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With children ages 6 months to 5 years old now eligible for the COVID-19 vaccine, health providers are hopeful that vaccination rates will increase in Wisconsin and expand protection from the worst effects of the illness.
Vaccine doses for that youngest age group have begun arriving in the state, and shots should be available within a week, said Karen Timberlake, secretary-designee of the Wisconsin Department of Health Services (DHS), at a media briefing Tuesday.
Wisconsin has an initial allocation of 126,000 doses, half of them the Pfizer vaccine and half the Moderna vaccine. The first batch of those, 48,000 doses, will be distributed around the state soon, Timberlake said.
“Frankly, all of us have been waiting for a long time for this,” said Dr. Smriti Khare, pediatrician at Children’s Wisconsin hospital in Milwaukee.
Khare, who joined the briefing, said that COVID-19 can have severe effects on children, despite the widespread assumption to the contrary.
“We do often hear from people that COVID-19 doesn’t impact children — and to be clear it does,” she said. With the omicron variant, which sent cases spiking at the end of 2021 into early 2022, “the children were hospitalized almost at a rate five times greater than they were with the previous variant.”
Children, she said, also haven’t escaped Long Covid — the lingering, severe effects of the illness that as many as one in five COVID-19 patients have experienced and that last for months after most other patients recover. And a multi-system inflammatory syndrome that sometimes follows COVID-19 “has made a lot of children seriously ill.”
In addition, Khare, who is also the chief mental and behavioral health officer for Children’s Wisconsin, said that children have experienced a sharp increase in emotional and mental health problems over the course of the pandemic.
All those are reasons to ensure that children who are now eligible for the vaccine get it, she said.
Timberlake recommended that parents check with their children’s doctor or other health providers — if they have one — to begin scheduling vaccine appointments, or to ask questions about the vaccine if they are unsure about getting it for their children.
“It’s perfectly understandable that families will have questions,” Timberlake said. She said health officials expect to see vaccinations increase in the coming weeks among the youngest children who are newly eligible, just as they have been moving up among the next-oldest group, 5- to 11-year-olds.
For children whose parents are already bringing them in for regular well-child exams, those regular visits will be an opportunity to offer them the COVID-19 shot, she added.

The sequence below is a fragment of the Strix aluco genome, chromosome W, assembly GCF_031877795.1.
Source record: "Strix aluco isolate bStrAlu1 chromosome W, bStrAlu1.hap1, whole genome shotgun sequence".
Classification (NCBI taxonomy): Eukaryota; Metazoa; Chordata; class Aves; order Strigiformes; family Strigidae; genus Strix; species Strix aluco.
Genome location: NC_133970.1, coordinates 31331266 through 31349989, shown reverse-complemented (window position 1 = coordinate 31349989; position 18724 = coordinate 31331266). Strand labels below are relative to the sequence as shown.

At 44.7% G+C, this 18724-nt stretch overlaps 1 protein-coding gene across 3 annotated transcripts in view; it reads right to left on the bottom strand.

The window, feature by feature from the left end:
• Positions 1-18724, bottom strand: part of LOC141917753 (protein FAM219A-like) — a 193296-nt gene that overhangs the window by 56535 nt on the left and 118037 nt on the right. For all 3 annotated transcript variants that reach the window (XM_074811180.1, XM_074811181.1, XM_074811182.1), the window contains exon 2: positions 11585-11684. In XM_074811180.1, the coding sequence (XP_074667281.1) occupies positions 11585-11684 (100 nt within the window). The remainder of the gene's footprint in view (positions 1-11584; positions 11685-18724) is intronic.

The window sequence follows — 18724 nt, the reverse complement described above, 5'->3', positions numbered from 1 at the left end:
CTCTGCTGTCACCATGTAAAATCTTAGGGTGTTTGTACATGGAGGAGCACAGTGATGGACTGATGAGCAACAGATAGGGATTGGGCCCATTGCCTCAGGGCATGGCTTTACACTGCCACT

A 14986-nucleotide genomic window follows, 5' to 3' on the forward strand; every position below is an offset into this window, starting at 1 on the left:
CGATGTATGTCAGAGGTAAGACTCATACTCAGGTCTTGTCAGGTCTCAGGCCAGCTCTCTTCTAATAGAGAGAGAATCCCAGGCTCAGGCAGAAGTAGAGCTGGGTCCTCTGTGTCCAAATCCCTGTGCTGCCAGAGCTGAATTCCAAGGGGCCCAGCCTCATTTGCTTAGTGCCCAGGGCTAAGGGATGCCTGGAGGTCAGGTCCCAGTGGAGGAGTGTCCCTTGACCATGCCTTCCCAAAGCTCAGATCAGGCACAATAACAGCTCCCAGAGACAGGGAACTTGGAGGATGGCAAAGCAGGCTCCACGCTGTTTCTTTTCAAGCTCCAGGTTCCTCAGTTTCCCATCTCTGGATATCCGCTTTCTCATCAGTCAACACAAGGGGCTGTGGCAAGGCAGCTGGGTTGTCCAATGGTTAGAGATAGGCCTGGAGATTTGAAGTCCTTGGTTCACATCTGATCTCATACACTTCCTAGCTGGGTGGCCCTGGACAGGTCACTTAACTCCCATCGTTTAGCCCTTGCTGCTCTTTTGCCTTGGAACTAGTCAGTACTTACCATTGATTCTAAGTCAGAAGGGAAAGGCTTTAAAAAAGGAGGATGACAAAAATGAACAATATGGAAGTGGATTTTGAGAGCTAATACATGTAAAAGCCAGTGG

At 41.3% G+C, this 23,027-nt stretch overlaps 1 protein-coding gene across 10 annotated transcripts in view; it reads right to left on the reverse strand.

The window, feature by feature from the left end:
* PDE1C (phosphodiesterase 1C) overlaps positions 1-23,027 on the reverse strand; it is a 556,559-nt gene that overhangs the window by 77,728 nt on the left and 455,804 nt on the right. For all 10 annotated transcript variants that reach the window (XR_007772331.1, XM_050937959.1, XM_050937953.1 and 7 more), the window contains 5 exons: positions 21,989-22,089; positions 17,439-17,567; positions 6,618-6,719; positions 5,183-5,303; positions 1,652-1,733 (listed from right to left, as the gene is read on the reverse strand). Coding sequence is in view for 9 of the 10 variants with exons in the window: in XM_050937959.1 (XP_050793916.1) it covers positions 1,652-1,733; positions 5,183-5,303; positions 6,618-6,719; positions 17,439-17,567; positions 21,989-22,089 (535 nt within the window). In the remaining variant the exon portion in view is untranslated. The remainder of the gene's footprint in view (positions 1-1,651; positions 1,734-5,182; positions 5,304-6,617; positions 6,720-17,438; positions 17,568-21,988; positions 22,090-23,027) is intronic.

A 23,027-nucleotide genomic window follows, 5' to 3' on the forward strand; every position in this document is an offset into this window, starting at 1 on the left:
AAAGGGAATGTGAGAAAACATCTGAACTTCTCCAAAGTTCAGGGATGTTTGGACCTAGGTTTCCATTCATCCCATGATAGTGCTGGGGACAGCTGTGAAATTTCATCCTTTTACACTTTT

Parents with or without a regular health care provider relationship for their children can go to the website vaccines.gov to learn about the vaccine and find where it can be obtained, Timberlake said. Those without internet access can call 211 for information.
Timberlake said public health officials believe most Wisconsin residents will be able to use the internet or 211 phone service to get the information they need in order to get a vaccination for themselves or their children. For those who don’t have access to either of those channels, outreach through the news media is another “key strategy,” she said.
Nevertheless, “not every family has a regular source of care,” she added. “Not every child gets regular well child visits, although thankfully most do in order to provide a backstop or safety net.”
DHS has also relied on AMI Expeditionary Healthcare, a private contractor that specializes in working in remote and under-resourced environments. More than a year ago, the state contracted with AMI, which currently provides COVID-19 vaccine clinics in Rock, Racine, Marathon and Douglas counties, Timberlake said. The contractor has also set up mobile or pop-up clinics in other counties, with the state working in partnership with local and tribal health departments, she added.
COVID-19 remains widespread in the state and across the country, Timberlake and Kahre emphasized. On average Wisconsin is reporting about 1,415 cases a day currently, based on data from the last seven days, DHS reported Tuesday.
That is down from a seven-day average of 2,200 new cases a day five weeks ago on May 15. But it’s still nearly four and a half times the most recent low seven-day average, 316 cases a day on March 24.
“While the vaccine helps, we’re not over with this pandemic, and the pandemic isn’t over with us, unfortunately,” Khare said. Other risk-reduction practices — hand-washing, physical distancing and wearing a mask where the spread of the virus and hospitalization rates are high — continue to be important, she said.
“But more than anything, I’d like to say, please remember to stay home when you’re sick,” Khare said. “I think that is one of the things we’ve learned in the last few years — is that we don’t have to tough it out. And we do have an obligation to protect ourselves and everybody around us. So please try to stay home when you’re sick.”
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